The car will be a more attractive option the closer regional residents live to the city, although anyone familiar with Canberra will know of the large numbers of young people who commonly drive to Sydney on weekends. Another thing to note is car occupancy for leisure travel is much higher than it is for commuting (where solo driving predominates). Two people travelling (say) to Sydney from Gosford for a concert would pay $26 each per one-way trip on HSR i.e. a combined total of $104 to get to and from Central station. Once the novelty of HSR has subsided, driving could be a more attractive alternative for many.

The big issue to my mind though is just why we as a society would want to spend so much money to improve the leisure travel options of regional populations living along Australia’s east coast. Doubtless they deserve it and would appreciate it, but they already have pretty reasonable travel choices. Last time I drove the Hume Highway from Sydney to Melbourne (about five years ago) it was divided carriageway practically all the way. Large centres like Wagga Wagga and Albury-Wodonga have pretty good air connections to Sydney and Melbourne. There’s already (an admittedly slowish) train service connecting Brisbane, Sydney and Melbourne.

Some will put the decentralisation argument and there’s no doubt HSR would make regional life more attractive. However it has limited potential for commuting other than in the Sydney-Newcastle corridor (where a massive additional subsidy is assumed e.g. the non-business HSR fare from Gosford to Sydney is $26 one-way but the commuter fare is $14.25). I’ve argued before there’s little serious decentralisation potential in HSR. I don’t think this report changes that broad conclusion, however I will look at that topic again shortly in the light of the new information in the study.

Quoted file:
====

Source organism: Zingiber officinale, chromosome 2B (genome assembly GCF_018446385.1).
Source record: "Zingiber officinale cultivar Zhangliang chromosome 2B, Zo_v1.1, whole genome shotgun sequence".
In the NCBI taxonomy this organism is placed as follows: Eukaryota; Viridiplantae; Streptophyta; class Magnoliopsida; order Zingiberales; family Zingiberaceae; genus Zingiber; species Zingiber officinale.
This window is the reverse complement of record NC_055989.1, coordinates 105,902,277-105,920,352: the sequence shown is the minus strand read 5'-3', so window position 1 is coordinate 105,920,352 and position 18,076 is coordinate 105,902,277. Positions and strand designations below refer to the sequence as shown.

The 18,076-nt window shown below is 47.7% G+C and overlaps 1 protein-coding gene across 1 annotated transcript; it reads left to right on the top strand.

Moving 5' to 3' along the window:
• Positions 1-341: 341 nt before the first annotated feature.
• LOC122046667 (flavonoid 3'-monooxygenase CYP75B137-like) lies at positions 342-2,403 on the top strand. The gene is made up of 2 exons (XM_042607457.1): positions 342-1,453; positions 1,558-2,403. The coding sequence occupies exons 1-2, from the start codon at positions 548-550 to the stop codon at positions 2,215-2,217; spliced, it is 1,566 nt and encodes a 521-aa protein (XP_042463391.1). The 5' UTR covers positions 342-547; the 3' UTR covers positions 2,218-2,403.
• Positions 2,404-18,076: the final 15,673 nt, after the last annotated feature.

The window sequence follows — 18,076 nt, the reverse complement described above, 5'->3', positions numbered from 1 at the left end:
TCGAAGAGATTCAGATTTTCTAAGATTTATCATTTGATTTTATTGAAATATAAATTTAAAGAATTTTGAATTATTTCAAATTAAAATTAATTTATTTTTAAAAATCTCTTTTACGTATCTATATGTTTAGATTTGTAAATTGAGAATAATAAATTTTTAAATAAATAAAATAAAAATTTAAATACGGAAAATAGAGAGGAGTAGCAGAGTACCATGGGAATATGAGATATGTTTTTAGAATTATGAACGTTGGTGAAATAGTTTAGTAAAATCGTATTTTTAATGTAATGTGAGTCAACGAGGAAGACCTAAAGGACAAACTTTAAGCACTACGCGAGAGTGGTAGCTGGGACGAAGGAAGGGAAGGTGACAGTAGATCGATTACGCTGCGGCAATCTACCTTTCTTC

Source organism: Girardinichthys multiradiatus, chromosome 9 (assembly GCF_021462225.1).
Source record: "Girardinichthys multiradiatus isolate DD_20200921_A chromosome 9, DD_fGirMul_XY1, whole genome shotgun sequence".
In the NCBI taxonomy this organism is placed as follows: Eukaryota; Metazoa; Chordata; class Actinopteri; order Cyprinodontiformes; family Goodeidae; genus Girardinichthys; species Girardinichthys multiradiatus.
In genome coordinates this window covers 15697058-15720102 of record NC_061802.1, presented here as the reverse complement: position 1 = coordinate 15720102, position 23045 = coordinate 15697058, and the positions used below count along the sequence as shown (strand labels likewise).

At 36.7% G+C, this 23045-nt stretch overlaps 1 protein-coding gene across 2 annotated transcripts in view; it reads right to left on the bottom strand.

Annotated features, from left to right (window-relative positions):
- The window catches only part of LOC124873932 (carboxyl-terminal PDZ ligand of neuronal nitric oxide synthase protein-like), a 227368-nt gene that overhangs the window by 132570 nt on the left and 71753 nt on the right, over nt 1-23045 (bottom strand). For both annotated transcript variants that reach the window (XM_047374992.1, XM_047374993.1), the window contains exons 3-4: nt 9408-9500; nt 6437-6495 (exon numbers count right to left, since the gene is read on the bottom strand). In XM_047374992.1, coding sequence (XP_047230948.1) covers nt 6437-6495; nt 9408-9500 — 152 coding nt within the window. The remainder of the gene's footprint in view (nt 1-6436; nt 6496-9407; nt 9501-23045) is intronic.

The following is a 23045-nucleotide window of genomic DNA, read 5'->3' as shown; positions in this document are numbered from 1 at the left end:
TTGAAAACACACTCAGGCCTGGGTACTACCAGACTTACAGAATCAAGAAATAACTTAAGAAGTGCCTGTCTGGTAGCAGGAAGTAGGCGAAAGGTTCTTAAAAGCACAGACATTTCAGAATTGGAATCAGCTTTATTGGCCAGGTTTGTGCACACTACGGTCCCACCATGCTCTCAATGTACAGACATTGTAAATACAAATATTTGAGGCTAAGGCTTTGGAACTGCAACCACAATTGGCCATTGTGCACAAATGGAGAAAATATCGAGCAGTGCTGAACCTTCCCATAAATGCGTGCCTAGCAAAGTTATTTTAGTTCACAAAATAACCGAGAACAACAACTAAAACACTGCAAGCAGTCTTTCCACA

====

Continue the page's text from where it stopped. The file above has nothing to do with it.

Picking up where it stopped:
Most importantly, it’s not hard to think of other ways money on this scale could be invested to produce a higher social dividend. Improving public transport in the capital cities would provide big economic benefits for business, commuters and leisure travellers – I expect it could provide a more equitable outcome, too. Or the funds might be spent on social policy, on education or on improving the nation’s response to climate change. Perhaps it could be applied to accelerating the transition from coal-fired electricity to cleaner sources of energy – a much more cost-effective way of addressing carbon emissions than HSR.

In fact I wonder if there’s a risk HSR could actually make regional populations elsewhere worse off by prompting airlines to reduce the frequency of country air services. For example, to the extent the lucrative east coast corridor currently enables airlines to cross-subsidise marginal country services in other parts of Australia, competition from HSR might actually lead to cost-cutting elsewhere, or provide an excuse to reduce services. At the least, a reduction in services on trunk routes could make it harder to make connections to country flights. This is an issue I’ve previously suggested should be looked at in the current study and I trust Phase Two will look closely at the impact HSR would have on aviation in this country.